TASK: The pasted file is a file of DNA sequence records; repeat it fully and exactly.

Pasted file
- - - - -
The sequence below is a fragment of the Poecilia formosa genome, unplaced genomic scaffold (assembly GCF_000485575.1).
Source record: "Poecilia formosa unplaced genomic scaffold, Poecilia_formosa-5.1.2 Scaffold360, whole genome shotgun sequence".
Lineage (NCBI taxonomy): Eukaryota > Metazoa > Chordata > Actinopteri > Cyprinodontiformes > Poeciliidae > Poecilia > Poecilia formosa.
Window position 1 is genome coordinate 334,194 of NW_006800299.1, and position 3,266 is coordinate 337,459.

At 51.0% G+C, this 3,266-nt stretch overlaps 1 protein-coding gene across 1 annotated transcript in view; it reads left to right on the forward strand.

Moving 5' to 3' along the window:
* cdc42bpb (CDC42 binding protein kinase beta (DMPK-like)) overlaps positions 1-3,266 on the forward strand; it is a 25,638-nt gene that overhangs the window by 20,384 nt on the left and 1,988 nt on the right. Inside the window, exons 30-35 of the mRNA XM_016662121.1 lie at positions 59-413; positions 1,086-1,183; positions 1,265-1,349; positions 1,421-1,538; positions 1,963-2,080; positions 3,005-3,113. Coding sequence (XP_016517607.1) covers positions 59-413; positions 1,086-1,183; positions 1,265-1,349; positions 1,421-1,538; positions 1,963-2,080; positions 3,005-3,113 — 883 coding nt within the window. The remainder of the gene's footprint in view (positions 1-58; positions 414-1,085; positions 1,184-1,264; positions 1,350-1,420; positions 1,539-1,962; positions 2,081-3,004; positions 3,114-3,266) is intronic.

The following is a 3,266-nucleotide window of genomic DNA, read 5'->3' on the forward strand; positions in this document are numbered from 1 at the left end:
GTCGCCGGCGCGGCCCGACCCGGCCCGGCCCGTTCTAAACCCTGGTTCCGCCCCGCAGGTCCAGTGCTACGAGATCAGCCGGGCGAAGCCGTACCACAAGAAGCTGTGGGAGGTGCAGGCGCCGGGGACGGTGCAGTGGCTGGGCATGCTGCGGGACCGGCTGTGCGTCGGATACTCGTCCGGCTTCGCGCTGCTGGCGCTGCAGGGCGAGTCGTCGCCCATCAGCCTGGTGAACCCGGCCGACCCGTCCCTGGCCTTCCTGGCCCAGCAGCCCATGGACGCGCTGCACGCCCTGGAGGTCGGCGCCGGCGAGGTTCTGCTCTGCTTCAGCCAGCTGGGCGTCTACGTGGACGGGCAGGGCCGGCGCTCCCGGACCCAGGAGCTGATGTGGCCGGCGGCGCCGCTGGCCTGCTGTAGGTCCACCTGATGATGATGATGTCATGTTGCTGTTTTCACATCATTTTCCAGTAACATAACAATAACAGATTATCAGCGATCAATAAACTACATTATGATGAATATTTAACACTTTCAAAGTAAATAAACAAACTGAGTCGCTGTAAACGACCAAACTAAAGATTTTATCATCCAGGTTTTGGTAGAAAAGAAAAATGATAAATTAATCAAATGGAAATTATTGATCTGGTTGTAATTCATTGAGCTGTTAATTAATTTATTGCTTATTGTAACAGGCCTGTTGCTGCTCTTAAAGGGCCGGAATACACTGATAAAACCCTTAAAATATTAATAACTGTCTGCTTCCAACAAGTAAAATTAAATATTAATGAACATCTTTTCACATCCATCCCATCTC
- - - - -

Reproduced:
The sequence below is a fragment of the Poecilia formosa genome, unplaced genomic scaffold (assembly GCF_000485575.1).
Source record: "Poecilia formosa unplaced genomic scaffold, Poecilia_formosa-5.1.2 Scaffold360, whole genome shotgun sequence".
Lineage (NCBI taxonomy): Eukaryota > Metazoa > Chordata > Actinopteri > Cyprinodontiformes > Poeciliidae > Poecilia > Poecilia formosa.
Window position 1 is genome coordinate 334,194 of NW_006800299.1, and position 3,266 is coordinate 337,459.

At 51.0% G+C, this 3,266-nt stretch overlaps 1 protein-coding gene across 1 annotated transcript in view; it reads left to right on the forward strand.

Moving 5' to 3' along the window:
* cdc42bpb (CDC42 binding protein kinase beta (DMPK-like)) overlaps positions 1-3,266 on the forward strand; it is a 25,638-nt gene that overhangs the window by 20,384 nt on the left and 1,988 nt on the right. Inside the window, exons 30-35 of the mRNA XM_016662121.1 lie at positions 59-413; positions 1,086-1,183; positions 1,265-1,349; positions 1,421-1,538; positions 1,963-2,080; positions 3,005-3,113. Coding sequence (XP_016517607.1) covers positions 59-413; positions 1,086-1,183; positions 1,265-1,349; positions 1,421-1,538; positions 1,963-2,080; positions 3,005-3,113 — 883 coding nt within the window. The remainder of the gene's footprint in view (positions 1-58; positions 414-1,085; positions 1,184-1,264; positions 1,350-1,420; positions 1,539-1,962; positions 2,081-3,004; positions 3,114-3,266) is intronic.

The following is a 3,266-nucleotide window of genomic DNA, read 5'->3' on the forward strand; positions in this document are numbered from 1 at the left end:
GTCGCCGGCGCGGCCCGACCCGGCCCGGCCCGTTCTAAACCCTGGTTCCGCCCCGCAGGTCCAGTGCTACGAGATCAGCCGGGCGAAGCCGTACCACAAGAAGCTGTGGGAGGTGCAGGCGCCGGGGACGGTGCAGTGGCTGGGCATGCTGCGGGACCGGCTGTGCGTCGGATACTCGTCCGGCTTCGCGCTGCTGGCGCTGCAGGGCGAGTCGTCGCCCATCAGCCTGGTGAACCCGGCCGACCCGTCCCTGGCCTTCCTGGCCCAGCAGCCCATGGACGCGCTGCACGCCCTGGAGGTCGGCGCCGGCGAGGTTCTGCTCTGCTTCAGCCAGCTGGGCGTCTACGTGGACGGGCAGGGCCGGCGCTCCCGGACCCAGGAGCTGATGTGGCCGGCGGCGCCGCTGGCCTGCTGTAGGTCCACCTGATGATGATGATGTCATGTTGCTGTTTTCACATCATTTTCCAGTAACATAACAATAACAGATTATCAGCGATCAATAAACTACATTATGATGAATATTTAACACTTTCAAAGTAAATAAACAAACTGAGTCGCTGTAAACGACCAAACTAAAGATTTTATCATCCAGGTTTTGGTAGAAAAGAAAAATGATAAATTAATCAAATGGAAATTATTGATCTGGTTGTAATTCATTGAGCTGTTAATTAATTTATTGCTTATTGTAACAGGCCTGTTGCTGCTCTTAAAGGGCCGGAATACACTGATAAAACCCTTAAAATATTAATAACTGTCTGCTTCCAACAAGTAAAATTAAATATTAATGAACATCTTTTCACATCCATCCCATCTC